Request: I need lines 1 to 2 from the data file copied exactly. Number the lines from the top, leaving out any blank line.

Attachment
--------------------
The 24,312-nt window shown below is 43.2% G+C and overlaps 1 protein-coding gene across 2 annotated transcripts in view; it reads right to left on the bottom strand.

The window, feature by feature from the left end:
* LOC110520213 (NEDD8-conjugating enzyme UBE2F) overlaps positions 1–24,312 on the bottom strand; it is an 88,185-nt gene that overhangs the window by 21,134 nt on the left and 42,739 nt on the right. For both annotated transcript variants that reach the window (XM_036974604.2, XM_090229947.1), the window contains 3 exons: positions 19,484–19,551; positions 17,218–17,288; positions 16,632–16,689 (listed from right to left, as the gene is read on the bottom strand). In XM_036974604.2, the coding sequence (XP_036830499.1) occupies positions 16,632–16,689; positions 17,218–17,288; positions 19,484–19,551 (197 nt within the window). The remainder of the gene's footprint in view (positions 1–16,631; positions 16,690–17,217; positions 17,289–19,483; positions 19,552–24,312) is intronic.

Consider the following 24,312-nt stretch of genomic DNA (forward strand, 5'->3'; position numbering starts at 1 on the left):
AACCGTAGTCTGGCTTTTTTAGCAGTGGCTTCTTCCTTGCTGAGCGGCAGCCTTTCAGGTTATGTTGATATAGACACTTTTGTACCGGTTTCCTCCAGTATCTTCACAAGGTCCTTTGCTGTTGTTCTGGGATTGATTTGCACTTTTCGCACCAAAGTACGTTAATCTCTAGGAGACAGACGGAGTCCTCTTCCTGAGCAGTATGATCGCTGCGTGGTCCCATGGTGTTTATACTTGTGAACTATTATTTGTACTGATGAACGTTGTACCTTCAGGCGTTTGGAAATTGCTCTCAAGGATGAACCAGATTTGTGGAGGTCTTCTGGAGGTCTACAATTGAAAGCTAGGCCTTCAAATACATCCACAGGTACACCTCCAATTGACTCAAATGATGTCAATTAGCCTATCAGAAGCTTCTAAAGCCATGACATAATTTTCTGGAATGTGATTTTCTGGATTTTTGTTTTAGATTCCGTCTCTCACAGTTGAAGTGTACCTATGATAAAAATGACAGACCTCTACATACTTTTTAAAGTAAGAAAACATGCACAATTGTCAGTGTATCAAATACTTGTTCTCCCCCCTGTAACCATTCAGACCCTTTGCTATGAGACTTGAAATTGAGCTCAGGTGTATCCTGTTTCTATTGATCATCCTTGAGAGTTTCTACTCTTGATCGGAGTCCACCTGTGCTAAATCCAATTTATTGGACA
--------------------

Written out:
The 24,312-nt window shown below is 43.2% G+C and overlaps 1 protein-coding gene across 2 annotated transcripts in view; it reads right to left on the bottom strand.

The window, feature by feature from the left end: